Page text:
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- Cape officer shoots man inside a home (2/16/17)7
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- Former Cape cop indicted on possessing child porn (2/17/17)
- Man dies after being shot by officer; said to have come at cop with knife (2/16/17)29
Misplaced body was buried under another man's name, Mass. officials say
BOSTON -- A body that was misplaced by the state medical examiner's office was buried under the name of another man, and the individual originally believed to have been buried was still in the office, officials said Friday.
When the body in the office was discovered, state police dug up the grave and found Thomas E. Brissette, whose body had been missing, the state Executive Office of Public Safety said.
The misplacement of the body led Gov. Deval Patrick on Thursday to place the state's chief medical examiner, Dr. Mark Flomenbaum, on a paid leave of absence pending an investigation.
The medical examiner's office reported Thursday it could not find Brissette's body, which had been taken to the state pathology lab April 23 and autopsied the next day.
The public safety office ordered state police to take over the investigation, and officials said Friday they found that Brissette's body was mistakenly released to a funeral home April 25 and buried. The identity of the second man was not released.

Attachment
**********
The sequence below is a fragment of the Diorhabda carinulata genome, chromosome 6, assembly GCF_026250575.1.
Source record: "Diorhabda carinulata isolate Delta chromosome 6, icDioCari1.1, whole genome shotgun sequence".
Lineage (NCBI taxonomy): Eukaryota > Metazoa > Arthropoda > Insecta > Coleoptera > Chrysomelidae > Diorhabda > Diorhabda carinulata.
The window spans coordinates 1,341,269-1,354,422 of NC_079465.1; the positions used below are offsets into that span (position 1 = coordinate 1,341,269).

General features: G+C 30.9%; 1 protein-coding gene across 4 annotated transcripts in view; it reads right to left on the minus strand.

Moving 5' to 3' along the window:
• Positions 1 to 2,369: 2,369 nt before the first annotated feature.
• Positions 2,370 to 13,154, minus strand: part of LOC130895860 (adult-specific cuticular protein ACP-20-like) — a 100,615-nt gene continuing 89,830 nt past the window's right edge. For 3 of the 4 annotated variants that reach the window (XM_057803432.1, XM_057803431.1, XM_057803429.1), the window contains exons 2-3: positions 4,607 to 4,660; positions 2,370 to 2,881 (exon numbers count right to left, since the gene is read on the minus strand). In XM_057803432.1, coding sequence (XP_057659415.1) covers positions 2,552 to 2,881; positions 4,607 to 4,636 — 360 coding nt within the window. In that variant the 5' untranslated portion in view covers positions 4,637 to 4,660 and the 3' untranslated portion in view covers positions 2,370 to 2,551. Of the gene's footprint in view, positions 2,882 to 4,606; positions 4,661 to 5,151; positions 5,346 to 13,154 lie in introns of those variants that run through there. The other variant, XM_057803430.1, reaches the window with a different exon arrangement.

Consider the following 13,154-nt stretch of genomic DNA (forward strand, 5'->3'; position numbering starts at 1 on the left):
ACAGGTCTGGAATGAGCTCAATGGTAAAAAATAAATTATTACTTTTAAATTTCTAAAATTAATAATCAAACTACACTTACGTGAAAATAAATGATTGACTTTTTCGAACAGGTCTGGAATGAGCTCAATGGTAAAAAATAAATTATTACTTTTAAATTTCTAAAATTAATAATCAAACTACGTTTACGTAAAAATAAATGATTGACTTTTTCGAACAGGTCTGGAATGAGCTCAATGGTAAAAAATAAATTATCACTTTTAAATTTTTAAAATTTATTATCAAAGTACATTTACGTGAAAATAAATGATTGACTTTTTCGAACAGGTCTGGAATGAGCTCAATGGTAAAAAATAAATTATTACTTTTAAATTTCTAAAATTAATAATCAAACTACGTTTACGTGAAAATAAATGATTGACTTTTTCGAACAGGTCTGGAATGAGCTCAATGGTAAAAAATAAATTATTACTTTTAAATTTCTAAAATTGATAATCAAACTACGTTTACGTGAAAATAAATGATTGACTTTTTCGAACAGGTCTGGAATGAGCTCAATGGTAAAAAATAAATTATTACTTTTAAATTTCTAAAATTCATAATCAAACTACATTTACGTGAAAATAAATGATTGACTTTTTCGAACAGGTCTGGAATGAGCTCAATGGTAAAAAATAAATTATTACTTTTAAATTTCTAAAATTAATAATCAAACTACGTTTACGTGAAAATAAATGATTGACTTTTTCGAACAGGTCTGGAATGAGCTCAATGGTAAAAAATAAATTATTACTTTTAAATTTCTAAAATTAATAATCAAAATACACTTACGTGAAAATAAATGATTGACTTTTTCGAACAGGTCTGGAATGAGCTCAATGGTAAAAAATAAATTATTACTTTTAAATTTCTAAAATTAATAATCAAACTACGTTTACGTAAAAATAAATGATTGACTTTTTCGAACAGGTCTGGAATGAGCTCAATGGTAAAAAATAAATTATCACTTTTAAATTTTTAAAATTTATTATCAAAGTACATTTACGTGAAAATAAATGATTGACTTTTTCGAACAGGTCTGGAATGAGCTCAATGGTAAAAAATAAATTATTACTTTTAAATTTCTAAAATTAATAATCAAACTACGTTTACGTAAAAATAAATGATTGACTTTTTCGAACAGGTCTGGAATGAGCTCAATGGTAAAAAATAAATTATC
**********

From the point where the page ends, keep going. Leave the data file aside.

"The public and the family of Mr. Brissette deserve a full accounting of how this happened, how it will be addressed and how we proceed to ensure this never happens again," said Kurt Schwartz, acting secretary of public safety, in a statement.
Flomembaum did not immediately return a message left at his office after business hours on Friday. Messages left for people believed to be relatives of Brissette were not returned.
In March, Public Safety Secretary Kevin Burke ordered the medical examiner's office to clear a backlog of bodies stored there. A shortage of storage space forced workers to stack corpses and place some in a refrigerated truck meant to be used temporarily.
Flomenbaum took over the office in 2005 after it was accused of sending the wrong set of eyes for tests to determine whether an infant died of shaken baby syndrome, and of misidentifying a fire victim's body. He had vowed to increase staff, clean up the office and perform more autopsies.
Boston pathologist Dr. Frederick R. Bieber will serve in the post on an interim basis, Patrick announced Friday.